So, you think gas was high a few years ago.
|Note: This story was written before gas went up to $2.50 a gallon.
The Price of Gas
Thank goodness we are out of Pennsylvania; the price of gasoline is killing us BMW lovers. We escape over the bridge to the New Jersey Turnpike looking for cheap gas.
“Hey, gas is $1.86. That’s a good sign.” I say to my sweetie as we pass the first rest stop.
“Actually, it’s $1.86 point 9.” She reminds me.
“Point 9? Where’d they get that, anyway? Gasoline is the only product in the whole world priced in fractions of a penny. A fraction of a penny! Yeegads, kids throw pennies away these days. This has to be an oil companies’ worldwide conspiracy. What if I want only one gallon? Then, what do they do? I know what they do – I pay them $1.86 and that’s it. Let’s go buy one gallon of gasoline.”
Sweet stuff smiles back at me. She is thinking that it’s too bad I don’t get paid as well as Andy Rooney for my rant. But, I am serious. It makes perfect sense to me. “That won’t work – they always round up their price.” She says.
“I am not going to pay more than the advertised price and I cannot give them 9/10 of a cent. I am buying one gallon and the fraction of a penny is on them.”
We exit at Rahway to try out my new campaign. Sweet pea has that “Oh no, here we go again” look on her face. Rahway – that’s a funky name. Rahway’s centerpiece is a big round prison. How many towns can say that?
After a stretch of red lights, I take a right turn and pull into the first gas station. Something tells me these guys are Pakistanis. We can get a good deal here. They love to bargain.
“Meester, you have very nice car.” The attendant greets me. He is Pakistani.
“Yes, yes, I want exactly one gallon of gas, please.” Embarrassed, my sweetie slides down in her seat trying to be inconspicuous.
Ignoring my request, the attendant keeps talking with a concerned look on his face, “You take ‘beeg’ chances coming in here through that ‘grin’ light.”
“Grin?” He means green.
He continues, “Cars ‘comeeng’ this way all run the red light. Lots of cars. Seven or eight cars run the red light. You like NASCAR? ‘Eet’s’ like NASCAR, only the red light is a green flag restart. Capeesh? The light turns red and they put the pedal to the metal. Go, Go, Go. You read me? Cars are all over the place. Moosh – they ‘heet’ your BMW. ‘Eet’s’ not pretty.”
“Heet? Yeah, ok, I want some gas. I want one gallon. I see your price is $1.83 point 9. I don’t have 9/10 of a cent. I’ll pay you $1.83 for one gallon. Capeesh?”
The attendants look at each other, puzzled. They don’t seem to understand.
After what seems like a long delay, the attendant says, “Sorry, don’t speak English.”
This is going to be more work than it is worth. I put the car in gear and head out. Sweet One breathes a sigh of relief. She thinks this is done. I came. I tried. I failed. Wrong. We head back for the turnpike and make a run up toward Fort Lee, a Japanese stronghold these days. They will understand.
I exit the turnpike and head up the hill past a string of stations. Sweetie says, “Fort Lee? Oh no, my boyfriend got busted here in ’83.”
Fort Lee’s glitziest off-brand station turns out to be Korean – you can tell ‘cause every letter on the marquee has a square somewhere in it. Don’t ever confuse Korean for Japanese. Koreans are taking over the gas stations now, just like they did the corner stores in NYC. They are good businessmen – we can deal. Their price is $1.85 point 9.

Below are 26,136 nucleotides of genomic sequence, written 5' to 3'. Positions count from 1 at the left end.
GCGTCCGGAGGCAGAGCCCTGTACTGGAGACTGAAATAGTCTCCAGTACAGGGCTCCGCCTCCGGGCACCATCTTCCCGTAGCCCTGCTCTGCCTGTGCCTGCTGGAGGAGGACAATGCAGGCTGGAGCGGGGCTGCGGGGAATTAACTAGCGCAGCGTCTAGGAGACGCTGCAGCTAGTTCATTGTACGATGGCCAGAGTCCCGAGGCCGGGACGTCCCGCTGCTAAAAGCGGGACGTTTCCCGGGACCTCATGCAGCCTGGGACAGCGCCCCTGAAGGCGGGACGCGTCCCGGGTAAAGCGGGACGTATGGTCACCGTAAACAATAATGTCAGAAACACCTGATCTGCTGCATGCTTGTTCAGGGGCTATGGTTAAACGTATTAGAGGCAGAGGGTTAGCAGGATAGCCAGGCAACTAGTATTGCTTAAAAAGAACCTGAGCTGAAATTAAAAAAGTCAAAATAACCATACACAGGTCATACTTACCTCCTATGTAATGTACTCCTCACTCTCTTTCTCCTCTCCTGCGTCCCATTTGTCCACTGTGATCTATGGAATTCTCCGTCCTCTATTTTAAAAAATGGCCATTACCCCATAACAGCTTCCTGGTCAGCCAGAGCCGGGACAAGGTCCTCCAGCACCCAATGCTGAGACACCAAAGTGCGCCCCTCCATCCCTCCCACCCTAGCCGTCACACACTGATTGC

“So, you think you can get a deal here?” My companion sinks further down in the seat. I nod.
This time I get to the point with the attendant. “I want one gallon – no more, no less. I will pay you $1.85.”
In a Yiddish sort of way the guy responds, “For you, we have a package deal. No problem. You want one gallon? You pay $18.59 up front. Take one gallon at a time up to 10 gallons, then pony up again.”
I’m chewing on it. These guys are too sharp for me. No wonder they are taking over. “No thanks,” I blurt out and head back for the turnpike. Sweetie pops in a “Talking Heads” CD and turns the volume way up.
Jersey City up ahead. A light bulb goes off. Jersey City, that’s the ticket…Frankie boy’s hometown. Real people. This time, it’s going to work. We see a station up ahead, a gas station with turrets in a touch-of-old-Europe neighborhood. Geez, the attendants look like Cossacks. The Russians have landed.
I hear an attendant talking with the customer across from me. “You fill up. You fill up now.” He comes over to me and says, “Vhat chu vant? Fill up dis BMW premium, huh? Hurry up!”
Politely, I say, “Sir, I see gas is 1.89 point 9 (the price has gone up again). I was thinking about one gallon of gas for $1.89. If that’s a problem, I can pay you 1.90 for one gallon.”
“Vhat the fug you think this is? Hey, Ivan. Hey, Yuri. Ve got a troublemaker here.”
Ivan and Yuri walk purposely toward my car. The attendant hovers over me grinning. His smile is long-in-the-tooth. His breath? Let’s put it this way – he hasn’t taken time to brush since arriving from the old country. Ivan and Yuri stand over my sweetie looking down her shirt. They are fingering something under their Cossack getups. Oh, for chrissake, they got uzzies. They will blow us away in a heartbeat. The prison at Rahway won’t even be able to handle these guys.
Looking at my watch, I say “Sorry, we have to leave right now.” I’m trying to smile as my hand fumbles with the shifter. I put it in gear and respectfully drive away. Sweetie bends down as if looking under the seat; she wants to be out of the line of fire.
I head back for the turnpike in a hurry, headed for Pennsylvania. My sweetie, exhausted by all my shenanigans, slumps in the seat on her way to dreamland. Me? I can’t wait to buy gas at $1.99 point 9 or $2.09 point 9 or whatever they want in good old PA. I don’t care if they round up the price. I don’t care what they charge me. The “low-on-gas” light starts blinking at me.
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